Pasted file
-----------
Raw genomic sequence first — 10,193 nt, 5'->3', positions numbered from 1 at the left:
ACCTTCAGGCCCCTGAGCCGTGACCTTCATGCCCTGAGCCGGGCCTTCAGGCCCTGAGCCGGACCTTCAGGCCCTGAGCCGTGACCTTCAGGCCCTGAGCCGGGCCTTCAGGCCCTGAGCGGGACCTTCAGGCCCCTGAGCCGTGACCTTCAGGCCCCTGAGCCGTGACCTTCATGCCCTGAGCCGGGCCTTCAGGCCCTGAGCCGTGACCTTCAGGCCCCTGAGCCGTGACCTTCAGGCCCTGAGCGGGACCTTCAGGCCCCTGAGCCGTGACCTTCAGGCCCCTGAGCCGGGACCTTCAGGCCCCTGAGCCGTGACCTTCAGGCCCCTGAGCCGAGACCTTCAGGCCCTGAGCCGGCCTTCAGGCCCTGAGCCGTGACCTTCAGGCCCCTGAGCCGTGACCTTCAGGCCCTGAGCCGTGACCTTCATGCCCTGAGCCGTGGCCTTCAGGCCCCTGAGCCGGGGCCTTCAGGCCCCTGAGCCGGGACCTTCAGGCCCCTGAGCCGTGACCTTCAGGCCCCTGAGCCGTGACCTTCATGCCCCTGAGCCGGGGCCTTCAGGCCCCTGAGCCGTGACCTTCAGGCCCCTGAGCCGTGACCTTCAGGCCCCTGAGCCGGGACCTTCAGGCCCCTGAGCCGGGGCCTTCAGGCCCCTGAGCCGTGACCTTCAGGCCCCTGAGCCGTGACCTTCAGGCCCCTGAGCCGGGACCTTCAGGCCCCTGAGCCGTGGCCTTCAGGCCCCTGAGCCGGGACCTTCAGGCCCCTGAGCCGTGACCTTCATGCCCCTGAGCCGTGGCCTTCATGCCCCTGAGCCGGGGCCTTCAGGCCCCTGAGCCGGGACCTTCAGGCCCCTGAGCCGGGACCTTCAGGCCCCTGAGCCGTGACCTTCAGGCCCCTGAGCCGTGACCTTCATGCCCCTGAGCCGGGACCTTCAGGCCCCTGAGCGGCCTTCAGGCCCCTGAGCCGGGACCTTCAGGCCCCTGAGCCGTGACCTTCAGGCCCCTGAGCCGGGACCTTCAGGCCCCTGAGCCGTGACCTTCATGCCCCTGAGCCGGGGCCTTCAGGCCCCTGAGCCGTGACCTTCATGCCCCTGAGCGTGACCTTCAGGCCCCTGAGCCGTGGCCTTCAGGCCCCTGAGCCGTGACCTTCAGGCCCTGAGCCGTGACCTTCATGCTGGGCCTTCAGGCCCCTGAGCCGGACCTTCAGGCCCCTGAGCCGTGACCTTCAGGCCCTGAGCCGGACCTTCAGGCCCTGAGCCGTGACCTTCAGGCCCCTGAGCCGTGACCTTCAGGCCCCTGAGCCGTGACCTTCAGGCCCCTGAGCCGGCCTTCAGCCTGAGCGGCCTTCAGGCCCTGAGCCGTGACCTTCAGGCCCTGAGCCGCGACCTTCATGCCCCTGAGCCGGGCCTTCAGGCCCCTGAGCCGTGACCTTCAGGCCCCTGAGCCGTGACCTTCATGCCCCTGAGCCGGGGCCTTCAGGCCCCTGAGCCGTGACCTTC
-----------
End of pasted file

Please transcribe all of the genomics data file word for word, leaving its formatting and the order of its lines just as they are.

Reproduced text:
Raw genomic sequence first — 10,193 nt, 5'->3', positions numbered from 1 at the left:
ACCTTCAGGCCCCTGAGCCGTGACCTTCATGCCCTGAGCCGGGCCTTCAGGCCCTGAGCCGGACCTTCAGGCCCTGAGCCGTGACCTTCAGGCCCTGAGCCGGGCCTTCAGGCCCTGAGCGGGACCTTCAGGCCCCTGAGCCGTGACCTTCAGGCCCCTGAGCCGTGACCTTCATGCCCTGAGCCGGGCCTTCAGGCCCTGAGCCGTGACCTTCAGGCCCCTGAGCCGTGACCTTCAGGCCCTGAGCGGGACCTTCAGGCCCCTGAGCCGTGACCTTCAGGCCCCTGAGCCGGGACCTTCAGGCCCCTGAGCCGTGACCTTCAGGCCCCTGAGCCGAGACCTTCAGGCCCTGAGCCGGCCTTCAGGCCCTGAGCCGTGACCTTCAGGCCCCTGAGCCGTGACCTTCAGGCCCTGAGCCGTGACCTTCATGCCCTGAGCCGTGGCCTTCAGGCCCCTGAGCCGGGGCCTTCAGGCCCCTGAGCCGGGACCTTCAGGCCCCTGAGCCGTGACCTTCAGGCCCCTGAGCCGTGACCTTCATGCCCCTGAGCCGGGGCCTTCAGGCCCCTGAGCCGTGACCTTCAGGCCCCTGAGCCGTGACCTTCAGGCCCCTGAGCCGGGACCTTCAGGCCCCTGAGCCGGGGCCTTCAGGCCCCTGAGCCGTGACCTTCAGGCCCCTGAGCCGTGACCTTCAGGCCCCTGAGCCGGGACCTTCAGGCCCCTGAGCCGTGGCCTTCAGGCCCCTGAGCCGGGACCTTCAGGCCCCTGAGCCGTGACCTTCATGCCCCTGAGCCGTGGCCTTCATGCCCCTGAGCCGGGGCCTTCAGGCCCCTGAGCCGGGACCTTCAGGCCCCTGAGCCGGGACCTTCAGGCCCCTGAGCCGTGACCTTCAGGCCCCTGAGCCGTGACCTTCATGCCCCTGAGCCGGGACCTTCAGGCCCCTGAGCGGCCTTCAGGCCCCTGAGCCGGGACCTTCAGGCCCCTGAGCCGTGACCTTCAGGCCCCTGAGCCGGGACCTTCAGGCCCCTGAGCCGTGACCTTCATGCCCCTGAGCCGGGGCCTTCAGGCCCCTGAGCCGTGACCTTCATGCCCCTGAGCGTGACCTTCAGGCCCCTGAGCCGTGGCCTTCAGGCCCCTGAGCCGTGACCTTCAGGCCCTGAGCCGTGACCTTCATGCTGGGCCTTCAGGCCCCTGAGCCGGACCTTCAGGCCCCTGAGCCGTGACCTTCAGGCCCTGAGCCGGACCTTCAGGCCCTGAGCCGTGACCTTCAGGCCCCTGAGCCGTGACCTTCAGGCCCCTGAGCCGTGACCTTCAGGCCCCTGAGCCGGCCTTCAGCCTGAGCGGCCTTCAGGCCCTGAGCCGTGACCTTCAGGCCCTGAGCCGCGACCTTCATGCCCCTGAGCCGGGCCTTCAGGCCCCTGAGCCGTGACCTTCAGGCCCCTGAGCCGTGACCTTCATGCCCCTGAGCCGGGGCCTTCAGGCCCCTGAGCCGTGACCTTC